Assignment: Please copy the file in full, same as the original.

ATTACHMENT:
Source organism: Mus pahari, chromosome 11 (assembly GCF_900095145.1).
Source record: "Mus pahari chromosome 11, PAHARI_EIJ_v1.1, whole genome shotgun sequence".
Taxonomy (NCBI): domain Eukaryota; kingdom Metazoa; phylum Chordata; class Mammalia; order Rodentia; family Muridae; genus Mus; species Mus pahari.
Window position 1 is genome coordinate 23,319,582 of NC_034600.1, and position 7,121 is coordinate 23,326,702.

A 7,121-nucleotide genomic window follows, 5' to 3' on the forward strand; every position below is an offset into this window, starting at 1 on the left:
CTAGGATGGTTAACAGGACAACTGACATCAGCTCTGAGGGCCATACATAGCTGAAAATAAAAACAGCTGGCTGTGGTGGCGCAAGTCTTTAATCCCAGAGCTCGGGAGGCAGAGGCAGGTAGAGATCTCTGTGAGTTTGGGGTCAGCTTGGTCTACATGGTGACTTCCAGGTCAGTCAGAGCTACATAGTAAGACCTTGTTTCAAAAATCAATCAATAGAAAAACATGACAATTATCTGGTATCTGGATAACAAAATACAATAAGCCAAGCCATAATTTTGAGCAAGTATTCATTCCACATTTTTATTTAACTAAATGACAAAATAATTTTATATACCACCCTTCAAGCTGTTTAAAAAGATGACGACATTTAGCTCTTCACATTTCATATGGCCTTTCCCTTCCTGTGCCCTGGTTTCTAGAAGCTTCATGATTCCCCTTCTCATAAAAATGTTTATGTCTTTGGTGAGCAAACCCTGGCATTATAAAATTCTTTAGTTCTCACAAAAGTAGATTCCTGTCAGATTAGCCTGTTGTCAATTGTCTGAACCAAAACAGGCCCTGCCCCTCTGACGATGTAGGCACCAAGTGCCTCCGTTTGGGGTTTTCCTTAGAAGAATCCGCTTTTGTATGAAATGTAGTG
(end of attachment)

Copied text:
Source organism: Mus pahari, chromosome 11 (assembly GCF_900095145.1).
Source record: "Mus pahari chromosome 11, PAHARI_EIJ_v1.1, whole genome shotgun sequence".
Taxonomy (NCBI): domain Eukaryota; kingdom Metazoa; phylum Chordata; class Mammalia; order Rodentia; family Muridae; genus Mus; species Mus pahari.
Window position 1 is genome coordinate 23,319,582 of NC_034600.1, and position 7,121 is coordinate 23,326,702.

A 7,121-nucleotide genomic window follows, 5' to 3' on the forward strand; every position below is an offset into this window, starting at 1 on the left:
CTAGGATGGTTAACAGGACAACTGACATCAGCTCTGAGGGCCATACATAGCTGAAAATAAAAACAGCTGGCTGTGGTGGCGCAAGTCTTTAATCCCAGAGCTCGGGAGGCAGAGGCAGGTAGAGATCTCTGTGAGTTTGGGGTCAGCTTGGTCTACATGGTGACTTCCAGGTCAGTCAGAGCTACATAGTAAGACCTTGTTTCAAAAATCAATCAATAGAAAAACATGACAATTATCTGGTATCTGGATAACAAAATACAATAAGCCAAGCCATAATTTTGAGCAAGTATTCATTCCACATTTTTATTTAACTAAATGACAAAATAATTTTATATACCACCCTTCAAGCTGTTTAAAAAGATGACGACATTTAGCTCTTCACATTTCATATGGCCTTTCCCTTCCTGTGCCCTGGTTTCTAGAAGCTTCATGATTCCCCTTCTCATAAAAATGTTTATGTCTTTGGTGAGCAAACCCTGGCATTATAAAATTCTTTAGTTCTCACAAAAGTAGATTCCTGTCAGATTAGCCTGTTGTCAATTGTCTGAACCAAAACAGGCCCTGCCCCTCTGACGATGTAGGCACCAAGTGCCTCCGTTTGGGGTTTTCCTTAGAAGAATCCGCTTTTGTATGAAATGTAGTG